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Hello everyone,

I'm new to the forum and own a 2007 Nissan Versa SL with 105k miles on it.

I've replaced the control arms twice already, at first they were just worn out but then I think they were improperly installed. So I had to replace them again. Now the issue is that the chassis has lost its threading for the control arm bolt towards the front.

Has anyone had this issue before and does anyone have a solution?

Thank you
 

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Hello everyone,

I'm new to the forum and own a 2007 Nissan Versa SL with 105k miles on it.

I've replaced the control arms twice already, at first they were just worn out but then I think they were improperly installed. So I had to replace them again. Now the issue is that the chassis has lost its threading for the control arm bolt towards the front.

Has anyone had this issue before and does anyone have a solution?

Thank you
Not knowing the size of the bolts, you have two possible options..... Try using a "tap" to the next larger size bolt, or you can use a helicoil kit sold at most hardware and auto supply stores.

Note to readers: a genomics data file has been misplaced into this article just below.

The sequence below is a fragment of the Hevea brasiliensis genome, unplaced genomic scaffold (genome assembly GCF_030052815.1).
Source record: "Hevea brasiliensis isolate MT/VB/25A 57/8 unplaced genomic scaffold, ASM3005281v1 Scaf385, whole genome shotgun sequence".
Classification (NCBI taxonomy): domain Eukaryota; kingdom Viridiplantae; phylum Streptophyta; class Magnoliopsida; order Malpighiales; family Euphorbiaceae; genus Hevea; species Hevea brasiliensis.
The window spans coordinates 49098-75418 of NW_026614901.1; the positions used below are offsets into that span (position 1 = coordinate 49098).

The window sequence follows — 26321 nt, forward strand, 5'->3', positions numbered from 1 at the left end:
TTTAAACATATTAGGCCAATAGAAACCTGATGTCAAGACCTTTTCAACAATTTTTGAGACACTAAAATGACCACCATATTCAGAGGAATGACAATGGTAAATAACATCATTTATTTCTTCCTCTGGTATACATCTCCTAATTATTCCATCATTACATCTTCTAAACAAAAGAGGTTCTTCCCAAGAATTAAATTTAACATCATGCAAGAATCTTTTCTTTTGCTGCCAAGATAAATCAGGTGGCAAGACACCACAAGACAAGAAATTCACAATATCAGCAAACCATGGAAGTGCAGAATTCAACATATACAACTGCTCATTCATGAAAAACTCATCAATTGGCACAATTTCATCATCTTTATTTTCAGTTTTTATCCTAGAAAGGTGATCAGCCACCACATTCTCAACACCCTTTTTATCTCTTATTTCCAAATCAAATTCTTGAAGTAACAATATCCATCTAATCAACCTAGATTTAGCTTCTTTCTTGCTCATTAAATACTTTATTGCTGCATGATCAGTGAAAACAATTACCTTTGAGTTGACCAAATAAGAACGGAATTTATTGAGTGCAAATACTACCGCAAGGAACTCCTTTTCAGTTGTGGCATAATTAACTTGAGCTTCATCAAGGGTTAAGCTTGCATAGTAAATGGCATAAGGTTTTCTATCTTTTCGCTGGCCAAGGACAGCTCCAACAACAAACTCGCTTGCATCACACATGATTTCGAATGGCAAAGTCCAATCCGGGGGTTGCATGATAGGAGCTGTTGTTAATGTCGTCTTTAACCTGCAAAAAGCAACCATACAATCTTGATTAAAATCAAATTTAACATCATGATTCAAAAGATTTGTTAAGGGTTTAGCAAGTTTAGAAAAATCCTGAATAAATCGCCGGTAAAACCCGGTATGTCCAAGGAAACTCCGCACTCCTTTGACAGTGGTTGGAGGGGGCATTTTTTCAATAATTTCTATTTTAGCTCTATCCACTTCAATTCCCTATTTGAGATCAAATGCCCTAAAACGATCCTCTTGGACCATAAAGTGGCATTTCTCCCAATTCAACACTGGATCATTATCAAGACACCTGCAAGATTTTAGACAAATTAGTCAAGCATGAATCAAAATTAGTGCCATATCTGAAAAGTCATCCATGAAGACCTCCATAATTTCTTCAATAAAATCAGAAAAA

https://www.google.com/search?client=opera&q=tap&sourceid=opera&ie=UTF-8&oe=UTF-8#q=helicoil
 

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They CAN be improperly installed and many mechs do it. The car needs to be at 'ride height', or the normal height the car sits at on the road. Many OEMs now specify that, I did it way back in the '70s but a pain in the butt depending on where you are tightening. You do not tighten any rubber bushing until car is down on the ground and settled on the suspension, that way the bushing is 'normalized', ergo, not twisted one way or the other, rather, in a neutral condition. Many mechs tighten with car up in the air and then car let down and then the bushing is pre-twisted one way to be twisted way more than usual in operation in that direction. How they can tear up way early.

The problem being-how to tighten with car so low you can't get up under it? The mech of course will opt out to make customer the one who suffers there. Having a pit in the shop is a plus there.
 
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